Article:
Gen. Sherman has given to the nation a magnificent Christmas Gift. The city of Savannah, which the rebels boasted they would defend to the last, is ours. The rebel Gen. Hardee, anticipating a movement to cut off his retreat, evacuated the place on the 20th, crossing to the north side of the Savannah river, leaving 150 heavy guns, a large amount of ammunition and material, $20,000,000 worth of cotton, railroad stock, 800 rebel prisoners, &c. The only thing that prevents the capture from proving a complete success, is the fact that Gen. Hardee escaped with the main body of his army. Had he remained a day or two longer, it is evident his escape would have been prevented, and this consideration hastened his departure. It remains to be seen, however, whether he will be successful in getting off his whole force or not, as Gen. Foster has been understood for some time past to be between Savannah and Charleston.
As it is, the result is a glorious one, and will thrill the hearts of loyal men with enthusiasm. It is the crowning triumph of Gen. Sherman's most extraordinary march, and affords another evidence that the rebellion is hastening to its downfall.
The occupation of the city of Savannah, it is believed, will give to our gunboats the control of the Savannah river to Augusta, thus separating the Gulf from the Atlantic States.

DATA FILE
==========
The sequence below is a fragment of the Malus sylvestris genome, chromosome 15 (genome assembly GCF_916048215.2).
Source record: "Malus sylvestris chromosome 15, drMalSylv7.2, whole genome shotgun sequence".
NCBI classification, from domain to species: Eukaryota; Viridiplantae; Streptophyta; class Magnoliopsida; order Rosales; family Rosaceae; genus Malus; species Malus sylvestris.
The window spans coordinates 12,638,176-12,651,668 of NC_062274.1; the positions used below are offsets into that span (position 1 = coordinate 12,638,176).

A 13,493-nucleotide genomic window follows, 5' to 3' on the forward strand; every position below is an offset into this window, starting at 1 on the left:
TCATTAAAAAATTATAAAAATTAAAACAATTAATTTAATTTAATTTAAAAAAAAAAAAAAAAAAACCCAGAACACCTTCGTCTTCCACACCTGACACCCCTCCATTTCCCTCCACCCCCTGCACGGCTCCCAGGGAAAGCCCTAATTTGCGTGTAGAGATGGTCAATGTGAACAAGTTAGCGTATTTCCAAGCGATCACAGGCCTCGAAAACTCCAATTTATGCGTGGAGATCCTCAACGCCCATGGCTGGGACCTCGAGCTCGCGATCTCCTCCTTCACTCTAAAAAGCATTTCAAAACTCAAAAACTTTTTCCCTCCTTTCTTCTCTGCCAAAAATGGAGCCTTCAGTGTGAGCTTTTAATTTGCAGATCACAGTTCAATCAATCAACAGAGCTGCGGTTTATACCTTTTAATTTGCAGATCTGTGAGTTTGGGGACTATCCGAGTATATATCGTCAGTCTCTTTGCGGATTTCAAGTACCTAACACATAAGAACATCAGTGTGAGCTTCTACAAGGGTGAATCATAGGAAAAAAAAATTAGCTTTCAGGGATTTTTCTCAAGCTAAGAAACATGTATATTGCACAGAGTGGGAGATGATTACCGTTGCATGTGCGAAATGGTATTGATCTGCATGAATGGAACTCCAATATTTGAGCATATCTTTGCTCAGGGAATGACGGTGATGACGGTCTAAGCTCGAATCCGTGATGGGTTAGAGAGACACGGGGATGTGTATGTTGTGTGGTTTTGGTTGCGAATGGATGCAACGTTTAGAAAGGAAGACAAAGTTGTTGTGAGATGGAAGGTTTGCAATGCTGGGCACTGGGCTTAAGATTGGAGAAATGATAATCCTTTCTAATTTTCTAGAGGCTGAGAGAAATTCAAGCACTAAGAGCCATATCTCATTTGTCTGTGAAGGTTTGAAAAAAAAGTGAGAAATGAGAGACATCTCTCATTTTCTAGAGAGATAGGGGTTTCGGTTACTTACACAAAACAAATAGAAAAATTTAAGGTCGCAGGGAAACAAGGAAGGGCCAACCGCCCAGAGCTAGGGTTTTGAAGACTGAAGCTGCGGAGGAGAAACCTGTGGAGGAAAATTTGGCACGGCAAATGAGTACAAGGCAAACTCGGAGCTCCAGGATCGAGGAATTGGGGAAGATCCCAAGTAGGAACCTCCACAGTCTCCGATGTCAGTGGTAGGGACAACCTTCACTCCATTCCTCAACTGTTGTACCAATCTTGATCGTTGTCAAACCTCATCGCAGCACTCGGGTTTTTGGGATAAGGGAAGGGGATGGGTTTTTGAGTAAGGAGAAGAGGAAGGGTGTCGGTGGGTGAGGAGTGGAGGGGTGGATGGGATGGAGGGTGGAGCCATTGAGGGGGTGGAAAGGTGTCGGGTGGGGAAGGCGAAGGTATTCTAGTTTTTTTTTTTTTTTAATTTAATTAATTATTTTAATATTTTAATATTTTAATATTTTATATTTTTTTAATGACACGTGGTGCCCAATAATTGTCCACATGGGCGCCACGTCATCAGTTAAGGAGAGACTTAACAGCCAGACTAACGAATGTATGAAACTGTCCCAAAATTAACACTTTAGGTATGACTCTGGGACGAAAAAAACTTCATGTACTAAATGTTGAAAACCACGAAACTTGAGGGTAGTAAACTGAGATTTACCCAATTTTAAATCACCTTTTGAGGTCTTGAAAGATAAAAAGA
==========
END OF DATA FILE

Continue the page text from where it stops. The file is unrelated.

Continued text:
It is evident that the bolt is preparing to fall upon Wilmington next, and advices from that quarter will be looked for with intense interest. We attributed little importance at present to the reported capture of Fort Eisher, the principal defence at the mouth of Cape Fear river, and prefer to wait for its repetition, at least, before putting implicit faith in it.
We are at last obtaining from rebel sources, some information in reference to Gen. Davidson's raid from Baton Rouge, which proves to have been much more extensive than we had suspected. It is now reluctantly confessed that it extended over the southern part of the States of Louisiana, Mississippi and Alabama, and the western part of Florida. The rebels at Mobile seem to have been too weak to attempt any defence of the Mobile and Ohio Railroad, and the expedition therefore crossed that road meeting with but little resistance. Gen. Davidson's command is reported to have reached Pascagoola on the Gulf coast west of Mobile, though we should think it more probably, from the course the expedition is reported to have taken, that Pensacola, in western Florida, is intended.
We have some additional news of Hood's disaster in Tennessee. It is estimated that his total losses in his recent campaign have amounted to over 24,000 men, and 57 guns, besides other material. The fate of the remnant of his force is undetermined.
The winter campaign in the Gulf and Southern Atlantic States promises to be a most active and fruitful one. The result of the expedition against Savannah has proved that all the strongholds of the rebels on the coast can be reduced in the same manner by a rear attack. Charleston will probably receive Sherman's attention next.